INTERNAL security is an essential element of national security. The Quaid said, a government is responsible for maintaining order and protecting life and property, and religious belief. Provincialism, sectarianism and ethnic divisions have led to different phases of violence but a well-articulated internal security policy couldn’t be formulated.
Tribalism, feudalism, weak governance, corruption and poor socioeconomic conditions are threat enablers; sectarianism, sub-nationalism and extremism are threat multipliers. While globalisation encourages innovation and information-sharing, it has also led to the misuse of technology. Violent non-state actors on the internet pose serious security challenges ie encrypted communication, online access to IED- and suicide vest-making techniques.
Pakistan’s internal security mosaic needs integrated reforms. Out of the 26 constitutional amendments, four directly pertain to internal security. Without incorporating key players, national security issues cannot be effectively addressed. Implementing Article 140-A will boost local governments, which will help in executing internal security policies. Besides the Anti-Terrorism Act, Anti-Money Laundering Act, Investigation for Fair Trial Act, Nacta, and Prevention of Electronic Crimes Act were formulated after 9/11. Counterterrorism strategies were based on a ‘capture and kill’ approach until the formulation of the National Internal Security Policy. The National Action Plan rearticulated NISP’s goals, but converting such ideals into reality needs improved provincial ownership.
Signing four peace accords with militants between 2004 and 2008 proved to be mere appeasement. Though such accords enabled both sides to buy more time, the ultimate casualty was durable peace. The failure of the policy of appeasement reduced the scope for soft approaches, leading to military operations against militants. However, the results of these operations were not worked out well in advance.
Internal security cannot be tackled in isolation.
Internal security threats cannot be neatly separated from external factors. Indian involvement in sabotaging peace in Pakistan is evident from the 240-page Kao Plan. The first part focused on supporting instability in East Pakistan, the remainder concerned KP and Balochistan. Cyberspace facilitated certain elements to wage a hybrid war. Apart from external linkages, such issues are not to be seen exclusively through the prism of security, but also need to be understood through a socioeconomic and political lens.
For more than a decade, the Tehreek-i-Taliban Pakistan was the common voice of militants. Prior to military operations, extremists used broadcasting to poison the ears of their audience. Initially, TTP commanders were united, but power politics led to factions. After TTP chief Mullah Fazlullah’s death, Noor Wali tried to reconsolidate matters, but the military made it is difficult for TTP to stage a comeback with the same intensity. The Sipah-i-Sahaba, Lashkar Jhangvi and Sipah-i-Mohammad were involved in sectarian proxies, while the Balochistan Liberation Army, Balochistan Republican Army, Lashkar-i-Balochistan, Balochistan Liberation United Front and United Baloch Army were significant insurgent groups that challenged internal security. In Sindh, the TTP, AQIS, LeJ and Sipah-i-Mohammad Pakistan remained active. Burmese, Bengalis and Seraiki elements were also active in LeJ. An innovation of some Karachi University students, Ansar-ul-Sharia, was only recently tackled by LEAs.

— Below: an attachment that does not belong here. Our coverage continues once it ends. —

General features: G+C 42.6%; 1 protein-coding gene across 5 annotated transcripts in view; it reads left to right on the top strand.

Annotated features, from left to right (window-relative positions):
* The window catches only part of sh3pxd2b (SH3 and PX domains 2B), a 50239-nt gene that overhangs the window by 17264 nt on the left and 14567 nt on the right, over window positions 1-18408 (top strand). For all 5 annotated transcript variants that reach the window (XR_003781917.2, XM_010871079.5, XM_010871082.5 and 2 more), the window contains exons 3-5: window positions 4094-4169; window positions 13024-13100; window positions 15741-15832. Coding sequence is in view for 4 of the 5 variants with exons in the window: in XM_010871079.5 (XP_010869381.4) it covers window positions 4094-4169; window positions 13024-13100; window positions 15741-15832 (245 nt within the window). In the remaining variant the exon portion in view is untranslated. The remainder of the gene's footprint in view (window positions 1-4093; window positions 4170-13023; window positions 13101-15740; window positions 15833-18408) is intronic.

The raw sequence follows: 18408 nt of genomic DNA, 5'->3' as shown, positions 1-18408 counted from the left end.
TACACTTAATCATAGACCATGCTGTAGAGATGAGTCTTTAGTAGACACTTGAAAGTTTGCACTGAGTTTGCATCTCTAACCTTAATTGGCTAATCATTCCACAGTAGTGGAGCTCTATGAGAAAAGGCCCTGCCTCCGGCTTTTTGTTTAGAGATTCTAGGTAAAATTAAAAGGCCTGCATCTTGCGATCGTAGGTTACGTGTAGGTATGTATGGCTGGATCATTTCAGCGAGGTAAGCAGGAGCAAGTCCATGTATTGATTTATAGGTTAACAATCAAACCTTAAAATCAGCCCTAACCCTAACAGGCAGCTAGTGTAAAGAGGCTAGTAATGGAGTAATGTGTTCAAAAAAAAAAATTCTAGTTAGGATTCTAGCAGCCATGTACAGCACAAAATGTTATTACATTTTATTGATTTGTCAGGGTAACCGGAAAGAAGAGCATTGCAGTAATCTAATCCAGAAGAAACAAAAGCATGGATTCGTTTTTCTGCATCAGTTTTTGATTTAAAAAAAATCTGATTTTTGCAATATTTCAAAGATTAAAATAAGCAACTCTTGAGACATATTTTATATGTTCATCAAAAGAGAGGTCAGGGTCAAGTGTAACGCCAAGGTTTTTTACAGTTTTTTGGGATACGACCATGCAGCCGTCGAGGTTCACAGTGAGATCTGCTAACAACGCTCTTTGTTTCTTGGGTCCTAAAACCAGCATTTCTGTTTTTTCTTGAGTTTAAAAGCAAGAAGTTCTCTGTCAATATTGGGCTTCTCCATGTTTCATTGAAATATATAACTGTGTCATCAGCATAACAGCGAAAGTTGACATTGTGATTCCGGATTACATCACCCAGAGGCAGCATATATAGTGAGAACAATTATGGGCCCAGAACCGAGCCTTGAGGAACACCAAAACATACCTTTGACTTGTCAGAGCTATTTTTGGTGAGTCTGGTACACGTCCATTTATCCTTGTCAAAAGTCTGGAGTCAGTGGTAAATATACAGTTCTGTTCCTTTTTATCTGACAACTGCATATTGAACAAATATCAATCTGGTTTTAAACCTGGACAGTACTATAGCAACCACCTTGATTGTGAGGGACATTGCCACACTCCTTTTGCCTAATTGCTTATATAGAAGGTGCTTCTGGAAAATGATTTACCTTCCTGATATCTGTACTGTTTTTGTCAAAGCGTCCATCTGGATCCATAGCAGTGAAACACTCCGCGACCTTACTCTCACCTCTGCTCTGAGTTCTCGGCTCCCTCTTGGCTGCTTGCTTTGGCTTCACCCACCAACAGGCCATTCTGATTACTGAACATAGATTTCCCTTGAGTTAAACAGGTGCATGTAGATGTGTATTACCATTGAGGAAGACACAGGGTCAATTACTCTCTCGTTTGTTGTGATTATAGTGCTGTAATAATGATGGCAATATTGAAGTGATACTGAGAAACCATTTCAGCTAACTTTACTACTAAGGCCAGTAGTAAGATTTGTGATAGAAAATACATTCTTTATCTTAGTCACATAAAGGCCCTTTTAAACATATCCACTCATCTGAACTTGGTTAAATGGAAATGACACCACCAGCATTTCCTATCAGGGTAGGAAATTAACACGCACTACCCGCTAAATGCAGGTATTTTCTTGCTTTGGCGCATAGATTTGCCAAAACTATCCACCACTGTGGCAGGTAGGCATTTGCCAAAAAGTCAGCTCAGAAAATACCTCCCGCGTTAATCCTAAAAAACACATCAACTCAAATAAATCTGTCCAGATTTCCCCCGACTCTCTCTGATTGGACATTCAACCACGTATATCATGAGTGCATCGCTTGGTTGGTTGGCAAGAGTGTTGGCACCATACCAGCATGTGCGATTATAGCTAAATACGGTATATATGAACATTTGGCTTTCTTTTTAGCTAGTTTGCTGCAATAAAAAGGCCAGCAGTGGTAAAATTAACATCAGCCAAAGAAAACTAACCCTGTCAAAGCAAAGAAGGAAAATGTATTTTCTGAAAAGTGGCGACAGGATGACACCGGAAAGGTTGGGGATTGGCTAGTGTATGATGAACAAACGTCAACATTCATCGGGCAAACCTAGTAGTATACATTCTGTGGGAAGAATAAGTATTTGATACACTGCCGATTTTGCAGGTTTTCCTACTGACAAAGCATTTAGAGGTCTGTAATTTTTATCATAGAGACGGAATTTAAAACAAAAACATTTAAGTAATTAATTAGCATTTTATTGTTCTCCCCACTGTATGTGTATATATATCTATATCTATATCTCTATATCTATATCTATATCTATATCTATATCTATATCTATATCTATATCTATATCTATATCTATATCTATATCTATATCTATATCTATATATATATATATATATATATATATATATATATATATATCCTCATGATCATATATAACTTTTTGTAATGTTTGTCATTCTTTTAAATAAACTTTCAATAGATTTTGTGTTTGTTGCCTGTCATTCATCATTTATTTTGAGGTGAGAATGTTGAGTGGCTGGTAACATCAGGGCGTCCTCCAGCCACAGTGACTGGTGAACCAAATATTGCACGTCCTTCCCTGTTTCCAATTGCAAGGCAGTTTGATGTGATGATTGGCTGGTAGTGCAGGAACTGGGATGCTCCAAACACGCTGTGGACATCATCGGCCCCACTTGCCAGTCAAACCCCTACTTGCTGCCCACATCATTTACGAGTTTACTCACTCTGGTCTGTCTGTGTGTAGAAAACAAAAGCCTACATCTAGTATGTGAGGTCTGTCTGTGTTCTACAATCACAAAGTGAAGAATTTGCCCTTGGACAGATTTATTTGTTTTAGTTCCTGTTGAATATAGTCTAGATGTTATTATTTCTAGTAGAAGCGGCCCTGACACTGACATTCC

In the past four decades, the Fata region remained a hub for militants who challenged the authority of maliks and political agents. Since 2004, KP has registered 4,359 incidents of terrorism; 2009 was the bloodiest period, with 728 attacks recorded. Since 2017, Balochistan registered 333 incidents of terrorism. Militants changed their strategy from suicide bombing to IEDs and rocket fire. Factionalism continued to dilute the strength of militant groups, and some of them opted for clandestine collusion. Karachi remained a hub of ethnic violence and was an attractive shelter for dormant extremists. Though the Karachi operation resulted in an 89 per cent decline in terrorism, the real challenge is how to retain the dividends of ongoing operations. Unrest in Karachi has always been tackled with an iron fist, but the violence reappears after a brief respite.
Converting Fata’s merger into reality, consolidating gains of LEAs and preventing ethno-political fissures need political will, a doable transition plan and financial resources. Integrating Levies and Khasadars with the police and redefining the Frontier Constabulary’s mandate need more efforts. Although the Fata merger has changed KP’s demographic and administrative dynamics, if issues that emerged after the merger are not addressed, it may affect the peace indexation of the settled districts. Weak institutional responses to the dividends of military operations may result in the return of disorder.
The writer is the author of Pakistan: In Between Extremism and Peace.
Published in Dawn, November 8th, 2019